• LisaB

    “You have to ask why there are so many more working mothers than there were in past times. Not because they are “liberated”, that’s for sure.”

    That’s the way the Statists like women; how better to take over the children with year round schooling, free breakfasts and lunches, and after-school care. It’s no wonder Rosen is angry Ann Romney didn’t fall in line by making the “right” choice and hand her children over to the State. “Arbeit macht frei”

  • Peggy m

    By the way, Jackie Kennedy did have a paying job—she was the “Inquiring Camera Girl” for the Washington Times-Herald newspaper. Her responsibilities included accosting law-abiding citizens on the streets of Washington, DC, photographing them and asking impertinent questions. She then massaged their answers into a column.

    I disagree with some commenters who say that only well-to-do people can afford to be stay-at-home mothers. Many non-wealthy women do it, willing to sacrifice for years. It can require a truly counter-cultural lifestyle. You have to ask what matters to you. Where are your priorities? We were never materialistic, and that helped.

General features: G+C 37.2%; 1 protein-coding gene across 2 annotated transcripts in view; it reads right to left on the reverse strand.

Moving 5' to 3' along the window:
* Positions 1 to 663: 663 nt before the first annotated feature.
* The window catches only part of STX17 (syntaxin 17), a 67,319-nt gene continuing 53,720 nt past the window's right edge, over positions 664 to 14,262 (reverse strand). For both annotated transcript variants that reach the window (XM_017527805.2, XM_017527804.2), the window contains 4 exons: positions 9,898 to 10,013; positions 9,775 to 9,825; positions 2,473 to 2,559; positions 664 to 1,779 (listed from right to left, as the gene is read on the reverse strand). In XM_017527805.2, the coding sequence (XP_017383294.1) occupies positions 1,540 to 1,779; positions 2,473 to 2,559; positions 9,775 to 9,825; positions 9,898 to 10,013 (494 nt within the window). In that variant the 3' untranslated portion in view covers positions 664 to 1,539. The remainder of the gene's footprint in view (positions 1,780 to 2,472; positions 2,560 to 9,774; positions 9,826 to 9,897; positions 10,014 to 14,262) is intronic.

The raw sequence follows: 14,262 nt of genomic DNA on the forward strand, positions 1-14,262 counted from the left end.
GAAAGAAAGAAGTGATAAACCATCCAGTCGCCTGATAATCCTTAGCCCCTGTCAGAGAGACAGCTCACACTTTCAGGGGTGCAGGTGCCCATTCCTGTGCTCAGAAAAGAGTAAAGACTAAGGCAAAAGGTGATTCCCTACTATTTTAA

• John

    >>> I am inclined to take offense at the notion that a woman who finds her first vocation in child-rearing has surrendered her intellect, and therefore has nothing to say to the room. And make no mistake, that is precisely the sentiment that rests at the heart of Rosen’s remarks — an ugly disdain wholly at odds with the standard feminist rhetoric about the dignity of women and their choices.

    Unbelievably well said; the whole thing.

    They can pertend to care about women’s choices all they want, but in the end with the left it’s always a size contest: Whose paycheck is bigger? Whose title is fancier? Respect for normal human beings, like stay-at-home moms, is nowhere on their radar. But they are reminded once every four years that they have to pretend to respect woman’s choices (while snickering with their elitist academia friends the whole time).

    THAT is the real war on women.

  • Peggy COffey

    I was a stay at home mom for our 3 children and when I started making noise about going to work,my then 6 year old son told me he loved coming home and having me there when he got home. He said his friends mothers’ were not there and they were on their own. He liked the idea of seeing me when he got home. His older sisters just thought I should be home for them. I have a masters degree, but I didn’t go back to work until my son was in high school. My husband and I rearranged our priorities so I could stay home with them. I do not regret it. They think they had something great with a mom at home, I think I was the one that had the best deal.